Landmarks gave thanks for H. Meade Summers Jr.
This article first appeared in the St. Louis Beacon, Nov. 24, 2009 - At the 50th anniversary dinner of the Landmarks Association of St. Louis earlier this month, a new award was inaugurated replaced previous honors for people or organizations that had made significant contributions in the field of historic preservation in the St. Louis area. The new award is named for its first recipient: The H. Meade Summers Jr. Award.
The following is condensed from remarks made by Landmarks board president Bill Wischmeyer.
I won't go on at length about the past 50 years, but it is worthwhile remembering that in 1958, things were different. There was no National Register of Historic Places, no local historic districts, no tax credits. Highway construction and "slum clearance" were in the ascendency. But there was a small group of wise folks who recognized what we had and were determined to hang on to the best of it.
What got Landmarks started was the imminent destruction of the Captain Bissell Mansion in North St. Louis. Literally in the face of the threatening bulldozers, the organization was established and its first victory recorded. The Bissell House now stands, a permanent landmark. As do the Red Water Tower in Hyde Park, the Chatillon-DeMenil House in Benton Park, the Wainwright Building and Old Post Office downtown, all worthy examples of our early success.
How could anyone have thought to tear down these fixtures of our landscape, our cultural heritage. Yet many did.
... Tonight, as we gather to celebrate 50 years of dedication of so many, it is an honor to recognize the extraordinary commitment and accomplishments one of these leaders in particular, H. Meade Summers Jr.
It has been said, "A leader knows the way, shows the way, and most importantly, goes the way." Meade has done all of that and more. Indeed, for many years, the name H. Meade Summers Jr. has been practically synonymous with historic preservation in Missouri. During the past four decades, he has led the formation and funding of many of the state's major preservation organizations, and spearheaded the rehabilitation of some of the state's most prominent landmarks.
- On the board of Landmarks for 33 years; president in 1971 and 72. Under his leadership, Preservation Week was begun and Landmarks pressed ahead with its vision to include the preservation of neighborhoods as well as individual sites. Walking the walk (as we are so often asked to do), the association, along with the Junior League, rehabbed 917 Russell in Soulard.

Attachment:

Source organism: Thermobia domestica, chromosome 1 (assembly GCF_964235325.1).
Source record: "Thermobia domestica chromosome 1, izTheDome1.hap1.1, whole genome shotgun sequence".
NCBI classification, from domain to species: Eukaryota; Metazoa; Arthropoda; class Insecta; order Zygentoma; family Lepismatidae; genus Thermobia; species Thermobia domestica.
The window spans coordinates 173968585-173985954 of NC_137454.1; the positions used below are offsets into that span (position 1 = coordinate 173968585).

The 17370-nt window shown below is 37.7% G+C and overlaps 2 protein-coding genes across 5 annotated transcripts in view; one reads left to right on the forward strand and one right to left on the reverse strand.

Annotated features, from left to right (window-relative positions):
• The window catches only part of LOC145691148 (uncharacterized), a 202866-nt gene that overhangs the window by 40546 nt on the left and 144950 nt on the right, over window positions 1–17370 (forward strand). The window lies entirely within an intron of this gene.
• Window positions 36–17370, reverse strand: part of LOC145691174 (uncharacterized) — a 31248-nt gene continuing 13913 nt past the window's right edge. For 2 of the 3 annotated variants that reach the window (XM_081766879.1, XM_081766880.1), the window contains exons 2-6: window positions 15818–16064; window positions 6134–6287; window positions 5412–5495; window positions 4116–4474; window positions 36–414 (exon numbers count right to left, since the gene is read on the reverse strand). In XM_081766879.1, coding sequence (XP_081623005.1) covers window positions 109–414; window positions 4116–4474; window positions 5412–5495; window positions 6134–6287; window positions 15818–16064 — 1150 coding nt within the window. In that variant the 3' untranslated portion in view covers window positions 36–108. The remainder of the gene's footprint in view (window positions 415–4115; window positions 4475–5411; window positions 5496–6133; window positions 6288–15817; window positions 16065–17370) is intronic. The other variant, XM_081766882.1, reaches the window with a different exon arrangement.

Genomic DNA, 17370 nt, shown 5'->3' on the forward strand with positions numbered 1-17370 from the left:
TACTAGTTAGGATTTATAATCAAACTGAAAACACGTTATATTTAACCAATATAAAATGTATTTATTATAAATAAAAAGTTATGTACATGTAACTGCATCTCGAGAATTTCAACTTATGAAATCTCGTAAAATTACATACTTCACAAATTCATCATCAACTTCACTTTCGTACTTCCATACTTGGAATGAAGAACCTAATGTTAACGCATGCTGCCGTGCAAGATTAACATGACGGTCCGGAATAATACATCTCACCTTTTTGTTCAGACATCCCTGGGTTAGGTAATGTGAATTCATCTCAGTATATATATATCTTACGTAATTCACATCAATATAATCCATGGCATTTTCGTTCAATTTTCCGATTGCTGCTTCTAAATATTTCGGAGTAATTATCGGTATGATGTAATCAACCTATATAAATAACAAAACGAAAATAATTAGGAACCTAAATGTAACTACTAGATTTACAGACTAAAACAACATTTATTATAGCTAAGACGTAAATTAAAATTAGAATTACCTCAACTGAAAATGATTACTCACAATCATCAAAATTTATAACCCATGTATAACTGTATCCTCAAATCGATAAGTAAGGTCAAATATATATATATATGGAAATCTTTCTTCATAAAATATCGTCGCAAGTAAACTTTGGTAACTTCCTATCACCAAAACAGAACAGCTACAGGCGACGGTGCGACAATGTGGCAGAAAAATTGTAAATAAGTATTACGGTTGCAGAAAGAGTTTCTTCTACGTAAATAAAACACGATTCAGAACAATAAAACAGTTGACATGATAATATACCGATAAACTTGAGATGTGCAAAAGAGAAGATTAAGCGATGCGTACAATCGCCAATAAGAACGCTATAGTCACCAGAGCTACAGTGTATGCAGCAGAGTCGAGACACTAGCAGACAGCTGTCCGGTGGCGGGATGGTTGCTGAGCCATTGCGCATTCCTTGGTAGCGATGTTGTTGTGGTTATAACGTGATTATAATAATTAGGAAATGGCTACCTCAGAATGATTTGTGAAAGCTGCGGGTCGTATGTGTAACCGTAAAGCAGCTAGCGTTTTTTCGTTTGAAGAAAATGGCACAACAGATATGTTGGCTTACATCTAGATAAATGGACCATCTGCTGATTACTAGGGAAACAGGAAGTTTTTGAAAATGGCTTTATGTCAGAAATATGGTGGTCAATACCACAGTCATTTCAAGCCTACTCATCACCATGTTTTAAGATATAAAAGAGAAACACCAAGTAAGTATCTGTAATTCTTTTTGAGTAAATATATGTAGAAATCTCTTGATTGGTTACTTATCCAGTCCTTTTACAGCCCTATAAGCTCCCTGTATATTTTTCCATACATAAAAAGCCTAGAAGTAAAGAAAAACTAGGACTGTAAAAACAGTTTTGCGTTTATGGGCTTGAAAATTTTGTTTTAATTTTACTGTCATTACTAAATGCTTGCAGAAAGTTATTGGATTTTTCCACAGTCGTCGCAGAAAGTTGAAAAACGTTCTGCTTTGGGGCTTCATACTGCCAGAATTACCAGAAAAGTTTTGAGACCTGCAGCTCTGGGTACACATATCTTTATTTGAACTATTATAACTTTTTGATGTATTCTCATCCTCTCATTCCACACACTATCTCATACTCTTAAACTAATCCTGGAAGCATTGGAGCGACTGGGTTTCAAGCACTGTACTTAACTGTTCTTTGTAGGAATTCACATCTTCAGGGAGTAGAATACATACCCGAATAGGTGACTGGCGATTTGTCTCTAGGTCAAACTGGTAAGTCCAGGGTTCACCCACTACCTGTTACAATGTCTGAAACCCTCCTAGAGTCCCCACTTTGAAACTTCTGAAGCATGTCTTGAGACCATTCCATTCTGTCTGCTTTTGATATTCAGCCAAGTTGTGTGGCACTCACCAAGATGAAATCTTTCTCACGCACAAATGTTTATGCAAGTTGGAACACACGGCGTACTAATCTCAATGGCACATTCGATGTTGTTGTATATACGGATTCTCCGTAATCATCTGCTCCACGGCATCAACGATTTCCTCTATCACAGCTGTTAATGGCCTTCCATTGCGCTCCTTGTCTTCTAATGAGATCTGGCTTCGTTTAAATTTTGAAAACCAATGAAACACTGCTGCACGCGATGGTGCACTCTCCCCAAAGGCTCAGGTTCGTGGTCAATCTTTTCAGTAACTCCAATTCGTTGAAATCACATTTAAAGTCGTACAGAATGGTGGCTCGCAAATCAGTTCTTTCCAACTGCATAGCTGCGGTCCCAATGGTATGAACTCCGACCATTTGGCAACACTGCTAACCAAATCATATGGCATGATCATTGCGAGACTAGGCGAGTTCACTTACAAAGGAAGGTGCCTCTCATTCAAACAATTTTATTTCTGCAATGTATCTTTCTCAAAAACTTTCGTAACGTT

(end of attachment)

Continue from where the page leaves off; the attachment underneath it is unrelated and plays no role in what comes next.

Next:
- A member of the St. Louis County Historic Buildings Commission for 12 years.
- On the board of the Missouri Historical Society for 22 years, guiding the bill through Missouri Legislature enabling the Society to be included in the Zoo-Museum tax district.
- Co-founder of the Missouri Heritage Trust, now Missouri Preservation, our only statewide, nonprofit organization dedicated to promoting, supporting and coordinating historic preservation activities throughout the state.
- Chairman of the Missouri Advisory Council on Historic Preservation for 12 years.
- Co-founder with Elizabeth Sayad of les Amis for the preservation of Ste. Genevieve, Mo., and the preservation of the Mid-Mississippi Valley's Creole culture
- Served on the executive committee of the American Revolution Bicentennial Commission of Missouri
- Member of the Executive Committee of the St. Louis Old Post Office Committee.
- One of the founders of Missouri Mansion Preservation Inc., a non-profit organization dedicated to preserving Missouri's Governor's Mansion
- Established and funded the Meade Summers Jr. Foundation for Historic Preservation. Our association's new offices and educational facilities, Architecture St. Louis, are due in large part to a generous contribution from the foundation. Meade's enduring counsel, and steadfast support of preservation continue to guide and foster the work of Landmarks.
His advocacy for our mission alone would warrant special recognition. But there is more. The city of St. Louis and the state of Missouri are in debt to Meade for his role in the preservation of several important buildings and sites.
As chair of the Building Committee of the History Museum, Meade supervised transformation of the United Hebrew Temple into the museum's library, research center and archives. The project received national awards for outstanding adaptive reuse of an historic structure.
He secured funding for the replacement and reconstruction of the ironwork fence in Lafayette Square, and was instrumental in making the Jefferson Landing Historic Site in our state capitol an official Bicentennial Project.
Summers was a major benefactor of Emmanuel Temple Church of God in Walnut Park, including restoration and maintenance of the existing building, construction of a new wing and the initiation of a variety of social and educational programs.
He worked with then Gov. Bond to save the Wainwright building.
And we have a letter from Sen. Bond:
You and I are in the same boat, we were there at the beginning. The trouble is, people start adding up the years and neither of us comes out looking good. As you receive the Summers Award tonight, you and I can both take heart from this fact -- at least we weren't there when the Wainwright Building was built!
Thank you for your tireless work preserving historic architecture in downtown St. Louis. The rich history of St. Louis has been preserved and enhanced by visionaries, like you, who have seen the value of historic structures and their place in the economic development and rebirth of the central business districts in our great cities.
Congratulations and best wishes.